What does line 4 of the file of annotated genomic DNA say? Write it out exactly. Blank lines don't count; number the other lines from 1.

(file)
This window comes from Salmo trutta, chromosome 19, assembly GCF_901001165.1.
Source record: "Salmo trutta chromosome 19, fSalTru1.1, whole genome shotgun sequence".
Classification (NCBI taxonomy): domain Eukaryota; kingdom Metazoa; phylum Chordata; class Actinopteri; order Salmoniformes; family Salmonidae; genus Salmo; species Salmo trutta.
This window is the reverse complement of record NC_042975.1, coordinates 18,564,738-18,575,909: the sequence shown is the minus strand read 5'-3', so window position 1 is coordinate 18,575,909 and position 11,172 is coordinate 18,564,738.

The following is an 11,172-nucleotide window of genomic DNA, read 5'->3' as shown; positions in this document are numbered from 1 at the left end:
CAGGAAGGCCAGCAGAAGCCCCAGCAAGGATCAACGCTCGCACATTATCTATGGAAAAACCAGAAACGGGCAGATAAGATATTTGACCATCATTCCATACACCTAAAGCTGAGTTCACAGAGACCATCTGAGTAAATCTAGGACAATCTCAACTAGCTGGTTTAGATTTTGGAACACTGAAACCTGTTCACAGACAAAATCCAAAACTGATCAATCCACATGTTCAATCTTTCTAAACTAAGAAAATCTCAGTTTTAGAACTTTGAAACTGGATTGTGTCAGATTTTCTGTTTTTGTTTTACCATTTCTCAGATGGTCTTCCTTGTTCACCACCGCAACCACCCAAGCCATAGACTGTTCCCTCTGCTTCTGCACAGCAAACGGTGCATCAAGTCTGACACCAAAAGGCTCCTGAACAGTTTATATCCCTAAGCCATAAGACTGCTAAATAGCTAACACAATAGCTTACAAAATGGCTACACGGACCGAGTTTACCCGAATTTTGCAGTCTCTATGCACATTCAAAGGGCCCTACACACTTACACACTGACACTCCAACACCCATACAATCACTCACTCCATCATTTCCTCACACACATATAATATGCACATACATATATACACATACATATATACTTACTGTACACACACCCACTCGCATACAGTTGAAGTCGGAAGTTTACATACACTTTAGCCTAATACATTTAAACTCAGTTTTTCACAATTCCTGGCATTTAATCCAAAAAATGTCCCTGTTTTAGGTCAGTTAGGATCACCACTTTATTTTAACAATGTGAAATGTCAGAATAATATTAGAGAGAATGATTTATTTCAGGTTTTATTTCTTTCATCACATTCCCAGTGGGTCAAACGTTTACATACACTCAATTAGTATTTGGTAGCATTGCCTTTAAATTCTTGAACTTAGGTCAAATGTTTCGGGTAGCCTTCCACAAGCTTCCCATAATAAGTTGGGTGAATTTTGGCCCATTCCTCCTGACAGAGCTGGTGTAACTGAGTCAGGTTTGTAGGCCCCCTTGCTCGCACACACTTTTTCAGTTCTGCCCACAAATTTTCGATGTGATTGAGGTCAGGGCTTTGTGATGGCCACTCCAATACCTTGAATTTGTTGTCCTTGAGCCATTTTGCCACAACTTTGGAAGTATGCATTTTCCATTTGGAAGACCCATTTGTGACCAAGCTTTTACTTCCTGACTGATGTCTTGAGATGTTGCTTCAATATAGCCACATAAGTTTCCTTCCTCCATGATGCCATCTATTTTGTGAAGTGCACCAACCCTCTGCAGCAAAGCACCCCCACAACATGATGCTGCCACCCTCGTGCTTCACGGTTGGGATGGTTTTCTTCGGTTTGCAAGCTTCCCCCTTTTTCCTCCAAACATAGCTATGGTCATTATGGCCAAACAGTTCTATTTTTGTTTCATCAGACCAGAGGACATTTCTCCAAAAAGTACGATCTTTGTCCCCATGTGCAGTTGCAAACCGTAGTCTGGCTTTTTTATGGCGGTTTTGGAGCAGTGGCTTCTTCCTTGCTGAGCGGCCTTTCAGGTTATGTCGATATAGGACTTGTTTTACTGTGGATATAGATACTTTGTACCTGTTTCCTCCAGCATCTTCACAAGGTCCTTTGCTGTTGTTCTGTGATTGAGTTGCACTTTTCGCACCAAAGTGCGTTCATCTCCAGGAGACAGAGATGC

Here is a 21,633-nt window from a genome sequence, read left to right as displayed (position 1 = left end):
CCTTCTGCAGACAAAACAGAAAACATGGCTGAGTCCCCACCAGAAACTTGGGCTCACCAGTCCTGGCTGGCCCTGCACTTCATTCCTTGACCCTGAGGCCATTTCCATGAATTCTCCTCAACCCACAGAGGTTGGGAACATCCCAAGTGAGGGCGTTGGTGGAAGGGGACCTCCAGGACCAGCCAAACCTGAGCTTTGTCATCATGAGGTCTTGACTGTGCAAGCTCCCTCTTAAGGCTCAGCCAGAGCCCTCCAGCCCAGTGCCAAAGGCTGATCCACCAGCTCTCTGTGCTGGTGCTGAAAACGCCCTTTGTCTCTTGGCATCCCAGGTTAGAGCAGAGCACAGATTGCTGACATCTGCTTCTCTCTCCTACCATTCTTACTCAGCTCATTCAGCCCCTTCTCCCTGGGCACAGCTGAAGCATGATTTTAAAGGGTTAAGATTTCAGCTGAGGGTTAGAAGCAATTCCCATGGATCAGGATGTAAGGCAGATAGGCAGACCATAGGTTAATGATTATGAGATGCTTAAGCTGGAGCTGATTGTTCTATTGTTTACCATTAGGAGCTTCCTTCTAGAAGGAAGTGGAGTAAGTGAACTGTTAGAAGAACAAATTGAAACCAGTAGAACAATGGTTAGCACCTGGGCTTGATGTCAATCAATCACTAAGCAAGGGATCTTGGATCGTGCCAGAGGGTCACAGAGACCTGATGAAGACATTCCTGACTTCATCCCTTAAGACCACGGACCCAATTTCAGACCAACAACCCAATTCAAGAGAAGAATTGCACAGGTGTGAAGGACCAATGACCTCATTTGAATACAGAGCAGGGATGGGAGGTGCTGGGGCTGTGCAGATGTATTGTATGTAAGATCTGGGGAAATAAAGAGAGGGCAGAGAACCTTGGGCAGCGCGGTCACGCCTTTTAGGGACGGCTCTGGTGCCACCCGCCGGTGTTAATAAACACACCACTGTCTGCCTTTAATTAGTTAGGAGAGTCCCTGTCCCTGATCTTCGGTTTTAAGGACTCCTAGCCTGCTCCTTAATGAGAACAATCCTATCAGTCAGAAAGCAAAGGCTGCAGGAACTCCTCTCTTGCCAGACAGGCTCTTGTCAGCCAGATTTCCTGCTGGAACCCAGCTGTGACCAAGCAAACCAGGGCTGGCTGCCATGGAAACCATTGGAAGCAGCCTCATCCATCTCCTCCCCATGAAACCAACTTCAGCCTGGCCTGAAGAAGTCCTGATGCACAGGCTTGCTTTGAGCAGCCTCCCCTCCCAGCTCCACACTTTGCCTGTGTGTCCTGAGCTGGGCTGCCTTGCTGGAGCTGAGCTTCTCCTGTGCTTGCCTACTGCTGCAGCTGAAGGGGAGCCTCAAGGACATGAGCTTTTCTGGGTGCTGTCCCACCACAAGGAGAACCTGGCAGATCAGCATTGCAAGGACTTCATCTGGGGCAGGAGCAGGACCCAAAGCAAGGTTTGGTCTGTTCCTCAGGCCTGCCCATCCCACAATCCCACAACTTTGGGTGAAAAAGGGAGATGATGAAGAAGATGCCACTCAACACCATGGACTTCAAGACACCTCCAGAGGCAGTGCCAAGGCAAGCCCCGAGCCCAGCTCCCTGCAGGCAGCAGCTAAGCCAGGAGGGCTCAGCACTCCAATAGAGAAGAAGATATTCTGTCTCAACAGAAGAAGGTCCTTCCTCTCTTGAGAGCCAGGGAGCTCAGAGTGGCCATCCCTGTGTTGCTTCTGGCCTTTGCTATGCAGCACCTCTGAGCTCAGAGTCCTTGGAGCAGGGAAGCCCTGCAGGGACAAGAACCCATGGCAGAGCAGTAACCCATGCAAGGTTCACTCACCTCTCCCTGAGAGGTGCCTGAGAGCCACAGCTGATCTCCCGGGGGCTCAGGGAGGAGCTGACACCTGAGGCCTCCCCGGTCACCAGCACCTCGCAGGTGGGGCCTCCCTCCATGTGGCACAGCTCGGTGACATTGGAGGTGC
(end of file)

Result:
This window is the reverse complement of record NC_042975.1, coordinates 18,564,738-18,575,909: the sequence shown is the minus strand read 5'-3', so window position 1 is coordinate 18,575,909 and position 11,172 is coordinate 18,564,738.